Lunar and Planetary Institute

Reaching Audiences Through New Media: Lessons
We Are Learning From the International Year of Astronomy


What It Is  
Facebook is a free, electronic “scrapbook” in which users post information about themselves and updates of their activities, share online photo albums, and interact in and out of real time with friends in a variety of ways, including messaging, games, giving virtual gifts, and defining which Star Trek character you most resemble.

Who’s On It
Facebook started at universities as a way for college students and faculty to connect. Because of this, Facebook tends to have a higher education demographic. MySpace is similar to Facebook, but serves a younger audience that, in general, has a lower education level. According to iStrategyLabsthe largest audiences on Facebook are the 18–24 year olds (17 million), followed by 25–34 year olds (11 million) and 35–54 year olds (7 million). The number of users on Facebook is growing, with the 35 to 54 year olds showing a growth of almost 300% in a six-month period in 2008 (20% growth for 18–24 and 100% growth for 25-34 year olds). According to Pew,  the median age of a Facebook user is 26

How It Might Be Used
Maintain a Facebook page as a scrapbook of your project or mission, by posting photos and updates of project progress, and announcing events. Facebook might also be a strong tool for communicating information with a smaller group, such as formal educators who are ambassadors to your project, etc.

Getting Around
Go to: Facebook to set up an account. You will be asked to provide your name, e-mail address, password, gender, and birthday. The final component is considered by Facebook to be a safety precaution (no one under 13 can establish an account) and a means of preserving the integrity of the site. You will be able to hide this information from your profile if you wish.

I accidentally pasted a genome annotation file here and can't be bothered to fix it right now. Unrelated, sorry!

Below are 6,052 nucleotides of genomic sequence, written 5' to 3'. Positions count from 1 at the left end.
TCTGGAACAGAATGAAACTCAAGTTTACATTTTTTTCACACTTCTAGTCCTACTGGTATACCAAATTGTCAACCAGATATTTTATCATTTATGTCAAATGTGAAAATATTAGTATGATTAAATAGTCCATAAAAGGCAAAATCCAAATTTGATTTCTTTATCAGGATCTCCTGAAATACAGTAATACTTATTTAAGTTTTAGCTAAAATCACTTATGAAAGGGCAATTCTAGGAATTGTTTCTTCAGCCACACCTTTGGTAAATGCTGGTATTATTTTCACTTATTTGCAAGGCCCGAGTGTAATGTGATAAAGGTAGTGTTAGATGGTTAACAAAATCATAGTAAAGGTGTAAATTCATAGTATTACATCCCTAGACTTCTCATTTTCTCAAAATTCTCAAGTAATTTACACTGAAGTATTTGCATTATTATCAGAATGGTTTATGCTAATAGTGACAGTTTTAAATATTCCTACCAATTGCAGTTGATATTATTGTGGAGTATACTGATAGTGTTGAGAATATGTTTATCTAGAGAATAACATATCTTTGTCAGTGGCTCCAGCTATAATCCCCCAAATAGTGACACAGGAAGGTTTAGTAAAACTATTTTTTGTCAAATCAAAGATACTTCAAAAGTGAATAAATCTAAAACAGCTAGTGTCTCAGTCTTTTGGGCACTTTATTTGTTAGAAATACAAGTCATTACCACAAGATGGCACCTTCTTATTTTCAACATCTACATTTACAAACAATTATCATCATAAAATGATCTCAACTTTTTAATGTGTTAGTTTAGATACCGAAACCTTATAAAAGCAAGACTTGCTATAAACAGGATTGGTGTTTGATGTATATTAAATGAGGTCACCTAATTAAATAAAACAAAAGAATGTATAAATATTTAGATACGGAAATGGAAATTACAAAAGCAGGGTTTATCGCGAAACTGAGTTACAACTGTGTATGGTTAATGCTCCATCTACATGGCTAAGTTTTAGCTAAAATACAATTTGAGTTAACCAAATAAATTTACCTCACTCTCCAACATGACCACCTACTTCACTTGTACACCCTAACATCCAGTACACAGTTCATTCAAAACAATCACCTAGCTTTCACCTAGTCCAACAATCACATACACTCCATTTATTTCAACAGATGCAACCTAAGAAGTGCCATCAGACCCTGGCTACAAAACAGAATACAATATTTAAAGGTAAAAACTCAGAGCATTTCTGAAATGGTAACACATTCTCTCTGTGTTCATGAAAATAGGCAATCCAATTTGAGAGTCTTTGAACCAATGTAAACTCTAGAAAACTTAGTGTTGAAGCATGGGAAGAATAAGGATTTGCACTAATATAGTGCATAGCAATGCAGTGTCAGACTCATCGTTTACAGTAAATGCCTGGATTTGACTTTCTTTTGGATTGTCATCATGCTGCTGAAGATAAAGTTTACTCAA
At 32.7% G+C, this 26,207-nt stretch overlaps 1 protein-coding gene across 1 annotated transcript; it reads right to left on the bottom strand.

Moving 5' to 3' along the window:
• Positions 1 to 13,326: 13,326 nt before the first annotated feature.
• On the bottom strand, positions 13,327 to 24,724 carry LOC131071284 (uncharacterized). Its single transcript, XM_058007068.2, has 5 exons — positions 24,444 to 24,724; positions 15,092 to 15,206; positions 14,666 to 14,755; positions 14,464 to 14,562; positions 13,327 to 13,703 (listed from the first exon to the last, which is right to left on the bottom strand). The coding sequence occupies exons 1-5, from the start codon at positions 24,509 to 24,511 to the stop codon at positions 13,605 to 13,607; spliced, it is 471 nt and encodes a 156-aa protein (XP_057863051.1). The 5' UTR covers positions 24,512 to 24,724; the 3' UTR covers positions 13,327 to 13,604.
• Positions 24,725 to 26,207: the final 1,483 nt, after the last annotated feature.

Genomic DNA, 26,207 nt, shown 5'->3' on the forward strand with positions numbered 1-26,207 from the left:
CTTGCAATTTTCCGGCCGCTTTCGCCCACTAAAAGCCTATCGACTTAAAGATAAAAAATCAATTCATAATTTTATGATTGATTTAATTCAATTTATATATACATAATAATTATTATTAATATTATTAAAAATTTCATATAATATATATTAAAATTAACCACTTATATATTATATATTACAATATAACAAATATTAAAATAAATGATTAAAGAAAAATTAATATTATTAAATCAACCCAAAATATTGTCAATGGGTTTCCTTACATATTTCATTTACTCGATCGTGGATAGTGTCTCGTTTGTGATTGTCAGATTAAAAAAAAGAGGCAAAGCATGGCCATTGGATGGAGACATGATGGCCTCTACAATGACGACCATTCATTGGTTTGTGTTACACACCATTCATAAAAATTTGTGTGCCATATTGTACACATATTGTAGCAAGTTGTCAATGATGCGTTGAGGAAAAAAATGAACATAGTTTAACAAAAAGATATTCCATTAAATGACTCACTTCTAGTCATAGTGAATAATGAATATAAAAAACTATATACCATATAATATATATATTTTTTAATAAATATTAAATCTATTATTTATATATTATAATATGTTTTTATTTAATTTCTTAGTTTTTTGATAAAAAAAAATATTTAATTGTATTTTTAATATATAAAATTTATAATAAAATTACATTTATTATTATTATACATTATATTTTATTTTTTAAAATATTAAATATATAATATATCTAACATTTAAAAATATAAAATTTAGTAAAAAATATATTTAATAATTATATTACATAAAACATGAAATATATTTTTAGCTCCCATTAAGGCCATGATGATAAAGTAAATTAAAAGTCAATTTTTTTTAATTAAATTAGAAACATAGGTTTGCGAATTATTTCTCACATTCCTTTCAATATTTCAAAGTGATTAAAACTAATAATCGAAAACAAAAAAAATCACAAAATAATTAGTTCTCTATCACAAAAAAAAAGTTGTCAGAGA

The “Help” button on the bottom of the Facebook page offers hints for getting started with setting up your  profile and information about finding friends, loading photos, and accessing applications such as mapping where you have traveled in the world, and sending Facebook messages to/from e-mail or your iPhone.

For a comprehensive alternative tutorial, take a gander at Facebook Tutorial: How to Create a Facebook Profile video.

In Facebook, you must agree to be friends before anyone can follow you, which offers a level of protection.  This means that you will need to “friend” numerous individuals in order to reap the benefits of Facebook as a tool to share your project activities and respond to public inquiries. 

If you are going to share personal information and images, it is best to set up personal account and keep it separate from your work account.

If you are representing a project or mission or instrument, set up a business account. There is an “educational” option. Remember that you will want to have a page that represents the mission in a purely professional manner.  Consider having your project/mission tweets feed to Facebook; this maintains ongoing communications, and saves you the time of having to post in two (or more) places.

You may want to set up a Facebook Group for team activities, such as mission ambassadors or informal education trainers, etc. This allows team members to access information that others cannot.  

Check Out



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Last updated
June 22, 2009